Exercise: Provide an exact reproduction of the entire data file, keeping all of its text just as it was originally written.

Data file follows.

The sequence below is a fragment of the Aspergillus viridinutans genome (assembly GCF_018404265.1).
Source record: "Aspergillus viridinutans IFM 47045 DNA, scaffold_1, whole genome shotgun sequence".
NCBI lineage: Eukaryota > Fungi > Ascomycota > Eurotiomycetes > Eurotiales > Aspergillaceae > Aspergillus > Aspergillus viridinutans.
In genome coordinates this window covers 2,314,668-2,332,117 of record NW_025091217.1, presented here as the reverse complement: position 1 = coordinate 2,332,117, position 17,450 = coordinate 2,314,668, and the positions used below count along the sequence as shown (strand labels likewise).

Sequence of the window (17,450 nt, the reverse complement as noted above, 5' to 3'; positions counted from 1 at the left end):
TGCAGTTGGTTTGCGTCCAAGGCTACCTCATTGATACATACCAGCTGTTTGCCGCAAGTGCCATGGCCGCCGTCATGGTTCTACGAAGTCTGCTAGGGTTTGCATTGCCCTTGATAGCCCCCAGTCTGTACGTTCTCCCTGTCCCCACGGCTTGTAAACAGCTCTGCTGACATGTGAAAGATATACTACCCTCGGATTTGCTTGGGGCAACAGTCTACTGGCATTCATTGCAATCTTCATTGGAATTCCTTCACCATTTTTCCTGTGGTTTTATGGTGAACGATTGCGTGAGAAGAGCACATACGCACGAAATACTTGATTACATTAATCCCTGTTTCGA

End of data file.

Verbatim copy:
The sequence below is a fragment of the Aspergillus viridinutans genome (assembly GCF_018404265.1).
Source record: "Aspergillus viridinutans IFM 47045 DNA, scaffold_1, whole genome shotgun sequence".
NCBI lineage: Eukaryota > Fungi > Ascomycota > Eurotiomycetes > Eurotiales > Aspergillaceae > Aspergillus > Aspergillus viridinutans.
In genome coordinates this window covers 2,314,668-2,332,117 of record NW_025091217.1, presented here as the reverse complement: position 1 = coordinate 2,332,117, position 17,450 = coordinate 2,314,668, and the positions used below count along the sequence as shown (strand labels likewise).

Sequence of the window (17,450 nt, the reverse complement as noted above, 5' to 3'; positions counted from 1 at the left end):
TGCAGTTGGTTTGCGTCCAAGGCTACCTCATTGATACATACCAGCTGTTTGCCGCAAGTGCCATGGCCGCCGTCATGGTTCTACGAAGTCTGCTAGGGTTTGCATTGCCCTTGATAGCCCCCAGTCTGTACGTTCTCCCTGTCCCCACGGCTTGTAAACAGCTCTGCTGACATGTGAAAGATATACTACCCTCGGATTTGCTTGGGGCAACAGTCTACTGGCATTCATTGCAATCTTCATTGGAATTCCTTCACCATTTTTCCTGTGGTTTTATGGTGAACGATTGCGTGAGAAGAGCACATACGCACGAAATACTTGATTACATTAATCCCTGTTTCGA